most people regard the spectacle of political combat with a mixture of disgust and alarm, fading quickly into indifference. (..) Politicians have to negotiate trust against the backdrop of permanent dislike of their own profession. (...) You counter this feeling, as best as you can, by attending the neighborhood garden party, the parent-teacher association meeting, the ribbon-cutting ceremony, the school prize-giving- all to show that you have not delivered yourself up to the alien political world. 

His reflections about the impact of politics on his personal life and his sense of his own worth are important because no career politician would ever describe them in such detail - perhaps because they got used to such challenges at an earlier age.

His late entry at the very top, of course, makes his political bid very peculiar and very different from what most will experience who run for public office. Ignatieff joined politics in 2006 with the goal of becoming Prime Minister a couple of years later ("make no mistake, that was the proposition"). When he was elected party leader in late 2008, he writes "so here I was, leader of the party, at last" - this expression conveys a sense of impatience which may seem odd to other political actors who had to wait decades to assume high political office. Some will criticize the author's focus on his ancestors, many of whom have held high office - as an expression of implicit entitlement, even though Ignatieff seeks to explicitly distances himself from that assumption. The tension between being "the one" chosen to lead the country and his assertion that he is "no Trudeau" is, perhaps inevitably, visible throughout the book. 

Yet Ignatieff is of course aware that his rapid rise also presented his major weakness - as brilliantly exploited by his adversaries in the "Just Visiting" campaign that was launched against him, arguing that he had not returned for good. The book provides a vivid impression of the helplessness his party encountered to respond to such attacks - partly, as Ignatieff concedes, because they had an element of truth in them. In the same way, the tale of his election defeat shows the difficulty the Liberal Party faced with growing opponents on both sides of the political spectrum.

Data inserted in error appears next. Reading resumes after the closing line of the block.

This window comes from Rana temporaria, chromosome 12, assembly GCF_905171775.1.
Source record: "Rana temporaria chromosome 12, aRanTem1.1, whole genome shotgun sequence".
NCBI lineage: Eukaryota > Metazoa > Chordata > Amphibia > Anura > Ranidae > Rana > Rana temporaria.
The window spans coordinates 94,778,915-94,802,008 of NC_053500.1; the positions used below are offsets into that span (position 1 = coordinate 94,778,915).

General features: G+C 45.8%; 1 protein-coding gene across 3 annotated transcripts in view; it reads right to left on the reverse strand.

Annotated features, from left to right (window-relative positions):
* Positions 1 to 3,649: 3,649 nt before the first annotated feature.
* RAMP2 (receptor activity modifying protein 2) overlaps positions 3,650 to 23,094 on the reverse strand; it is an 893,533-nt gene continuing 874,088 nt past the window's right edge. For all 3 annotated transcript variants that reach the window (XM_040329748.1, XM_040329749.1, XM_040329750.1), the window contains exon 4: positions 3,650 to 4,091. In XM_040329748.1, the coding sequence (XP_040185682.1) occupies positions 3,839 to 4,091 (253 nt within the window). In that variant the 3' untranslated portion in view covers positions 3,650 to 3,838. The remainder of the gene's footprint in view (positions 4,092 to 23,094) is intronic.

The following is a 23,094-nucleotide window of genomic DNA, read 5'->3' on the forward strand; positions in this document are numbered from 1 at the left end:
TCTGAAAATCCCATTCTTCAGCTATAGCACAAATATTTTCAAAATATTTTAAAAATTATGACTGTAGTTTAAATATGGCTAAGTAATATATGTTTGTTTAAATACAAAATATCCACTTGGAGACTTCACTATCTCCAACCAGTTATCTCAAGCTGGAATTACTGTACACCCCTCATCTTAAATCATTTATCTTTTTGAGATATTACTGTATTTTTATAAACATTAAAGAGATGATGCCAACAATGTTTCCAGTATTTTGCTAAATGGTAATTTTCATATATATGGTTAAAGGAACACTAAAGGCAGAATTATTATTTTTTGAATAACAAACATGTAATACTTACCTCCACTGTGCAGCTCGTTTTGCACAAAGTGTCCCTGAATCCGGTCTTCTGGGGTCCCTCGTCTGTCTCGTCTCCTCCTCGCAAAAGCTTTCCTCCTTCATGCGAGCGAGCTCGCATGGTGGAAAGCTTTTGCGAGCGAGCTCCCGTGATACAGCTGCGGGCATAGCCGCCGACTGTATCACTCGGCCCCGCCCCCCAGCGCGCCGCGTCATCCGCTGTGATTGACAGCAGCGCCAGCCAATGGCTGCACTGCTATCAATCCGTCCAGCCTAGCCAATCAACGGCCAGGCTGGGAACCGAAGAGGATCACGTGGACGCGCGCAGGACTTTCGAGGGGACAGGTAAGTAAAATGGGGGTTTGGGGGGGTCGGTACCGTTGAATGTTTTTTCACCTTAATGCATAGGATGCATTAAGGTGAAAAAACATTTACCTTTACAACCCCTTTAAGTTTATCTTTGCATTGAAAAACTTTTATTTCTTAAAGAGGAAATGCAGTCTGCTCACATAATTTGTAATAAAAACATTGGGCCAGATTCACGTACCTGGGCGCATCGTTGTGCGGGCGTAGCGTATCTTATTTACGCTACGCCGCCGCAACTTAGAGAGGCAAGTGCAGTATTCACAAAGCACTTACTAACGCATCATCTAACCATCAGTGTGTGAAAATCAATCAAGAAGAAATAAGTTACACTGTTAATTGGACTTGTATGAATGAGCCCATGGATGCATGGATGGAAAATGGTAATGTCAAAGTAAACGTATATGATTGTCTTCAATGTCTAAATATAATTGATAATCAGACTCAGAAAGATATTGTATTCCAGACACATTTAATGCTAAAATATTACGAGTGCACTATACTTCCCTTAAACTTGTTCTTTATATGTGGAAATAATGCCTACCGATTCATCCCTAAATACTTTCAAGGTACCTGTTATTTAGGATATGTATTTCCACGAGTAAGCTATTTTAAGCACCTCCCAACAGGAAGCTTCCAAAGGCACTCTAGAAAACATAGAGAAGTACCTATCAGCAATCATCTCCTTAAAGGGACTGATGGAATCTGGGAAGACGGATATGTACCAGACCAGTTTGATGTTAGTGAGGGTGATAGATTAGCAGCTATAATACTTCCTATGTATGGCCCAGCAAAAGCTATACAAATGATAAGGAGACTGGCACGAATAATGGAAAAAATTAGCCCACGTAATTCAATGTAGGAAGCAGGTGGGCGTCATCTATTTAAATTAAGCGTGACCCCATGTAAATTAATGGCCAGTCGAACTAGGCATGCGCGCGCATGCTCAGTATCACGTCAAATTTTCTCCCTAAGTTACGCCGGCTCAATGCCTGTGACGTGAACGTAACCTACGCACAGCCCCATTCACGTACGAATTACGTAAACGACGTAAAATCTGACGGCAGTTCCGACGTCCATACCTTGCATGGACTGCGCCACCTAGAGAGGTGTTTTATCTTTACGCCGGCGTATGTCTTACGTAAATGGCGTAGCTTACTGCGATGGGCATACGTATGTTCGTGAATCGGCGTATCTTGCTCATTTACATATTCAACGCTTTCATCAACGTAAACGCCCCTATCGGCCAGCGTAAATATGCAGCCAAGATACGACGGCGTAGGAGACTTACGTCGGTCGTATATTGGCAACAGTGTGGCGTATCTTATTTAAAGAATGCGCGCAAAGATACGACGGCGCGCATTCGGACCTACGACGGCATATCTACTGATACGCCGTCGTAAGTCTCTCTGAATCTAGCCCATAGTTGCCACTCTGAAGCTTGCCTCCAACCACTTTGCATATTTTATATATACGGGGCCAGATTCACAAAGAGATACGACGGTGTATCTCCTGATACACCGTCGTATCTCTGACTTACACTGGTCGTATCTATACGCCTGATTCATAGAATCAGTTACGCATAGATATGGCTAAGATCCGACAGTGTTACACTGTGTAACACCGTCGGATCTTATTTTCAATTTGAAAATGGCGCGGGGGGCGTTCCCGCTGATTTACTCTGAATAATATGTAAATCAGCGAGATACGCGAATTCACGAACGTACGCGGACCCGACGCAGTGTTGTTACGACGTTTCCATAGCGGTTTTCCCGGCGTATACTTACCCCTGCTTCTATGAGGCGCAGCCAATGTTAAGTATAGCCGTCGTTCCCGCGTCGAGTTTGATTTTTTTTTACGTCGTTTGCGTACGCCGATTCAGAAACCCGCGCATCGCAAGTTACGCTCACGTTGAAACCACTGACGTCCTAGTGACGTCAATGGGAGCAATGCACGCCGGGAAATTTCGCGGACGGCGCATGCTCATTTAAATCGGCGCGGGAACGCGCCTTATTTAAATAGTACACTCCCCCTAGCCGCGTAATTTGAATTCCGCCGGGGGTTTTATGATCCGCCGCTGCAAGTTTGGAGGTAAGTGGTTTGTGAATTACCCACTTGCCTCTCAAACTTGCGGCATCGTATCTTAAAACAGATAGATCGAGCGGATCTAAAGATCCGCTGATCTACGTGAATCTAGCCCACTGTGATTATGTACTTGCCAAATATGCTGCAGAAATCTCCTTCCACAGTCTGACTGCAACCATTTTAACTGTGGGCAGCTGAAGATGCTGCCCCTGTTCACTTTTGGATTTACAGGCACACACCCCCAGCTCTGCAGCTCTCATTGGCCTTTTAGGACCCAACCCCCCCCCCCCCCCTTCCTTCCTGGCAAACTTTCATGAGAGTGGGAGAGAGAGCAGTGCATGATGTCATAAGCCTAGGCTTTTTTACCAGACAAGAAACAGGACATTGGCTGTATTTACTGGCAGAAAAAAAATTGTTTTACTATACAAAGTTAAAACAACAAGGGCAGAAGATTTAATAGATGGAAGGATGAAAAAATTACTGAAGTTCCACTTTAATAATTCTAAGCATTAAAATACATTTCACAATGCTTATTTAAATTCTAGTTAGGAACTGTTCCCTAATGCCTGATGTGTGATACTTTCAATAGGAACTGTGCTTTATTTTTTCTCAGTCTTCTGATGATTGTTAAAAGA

In the book's final pages, the author attempts to convince young men and women to enter politics. Yet it would have been interesting to hear more about what Ignatieff thinks about entering politics as an outsider, at a later stage in life. The book seems to suggest that his lack of experience in the political arena significantly contributed to his defeat. Remembering an early moment in his return to Canada, when he read a complex Hungarian poem to a celebratory audience of supporters, Ignatieff admits that it may have confirmed the impression that he was “an intellectual who had landed from outer space.” In a way, this is a worrisome signal as it strengthens the view that there is no place for common citizens in politics. And yet, Fire and Ashes is likely to be a useful primer to those who consider politics as a profession. 

Read also: 

Brazil and the democratization of foreign policy

Book review: “China Goes Global: The Partial Power” by David Shambaugh

Book review: “Breves narrativas diplomáticas” by Celso Amorim